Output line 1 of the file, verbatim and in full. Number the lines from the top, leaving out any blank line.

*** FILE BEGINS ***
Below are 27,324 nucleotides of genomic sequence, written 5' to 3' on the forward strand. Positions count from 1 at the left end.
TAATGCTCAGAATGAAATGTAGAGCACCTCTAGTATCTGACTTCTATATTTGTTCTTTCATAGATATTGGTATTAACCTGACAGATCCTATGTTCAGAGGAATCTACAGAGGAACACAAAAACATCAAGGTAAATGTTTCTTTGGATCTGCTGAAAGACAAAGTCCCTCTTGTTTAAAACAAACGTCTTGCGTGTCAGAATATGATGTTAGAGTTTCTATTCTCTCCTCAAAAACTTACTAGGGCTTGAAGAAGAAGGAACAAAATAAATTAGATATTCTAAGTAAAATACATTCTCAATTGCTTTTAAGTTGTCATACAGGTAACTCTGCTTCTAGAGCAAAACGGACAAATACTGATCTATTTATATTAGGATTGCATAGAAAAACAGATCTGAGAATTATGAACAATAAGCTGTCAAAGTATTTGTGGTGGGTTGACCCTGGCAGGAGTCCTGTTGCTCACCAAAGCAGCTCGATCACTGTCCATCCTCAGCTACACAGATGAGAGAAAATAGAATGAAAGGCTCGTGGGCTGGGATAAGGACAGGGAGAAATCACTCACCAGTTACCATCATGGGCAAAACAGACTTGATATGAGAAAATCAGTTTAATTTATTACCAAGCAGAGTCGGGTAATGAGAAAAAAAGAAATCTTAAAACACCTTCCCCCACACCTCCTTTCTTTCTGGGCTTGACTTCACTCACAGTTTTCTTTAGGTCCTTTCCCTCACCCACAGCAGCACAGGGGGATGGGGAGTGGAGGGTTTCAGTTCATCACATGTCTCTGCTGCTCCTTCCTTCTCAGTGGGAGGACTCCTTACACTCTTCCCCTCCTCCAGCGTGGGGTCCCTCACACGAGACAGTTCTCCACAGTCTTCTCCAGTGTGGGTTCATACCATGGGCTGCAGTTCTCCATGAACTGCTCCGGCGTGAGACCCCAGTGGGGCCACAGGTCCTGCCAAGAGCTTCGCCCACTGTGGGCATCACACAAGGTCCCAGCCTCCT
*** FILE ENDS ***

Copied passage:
Below are 27,324 nucleotides of genomic sequence, written 5' to 3' on the forward strand. Positions count from 1 at the left end.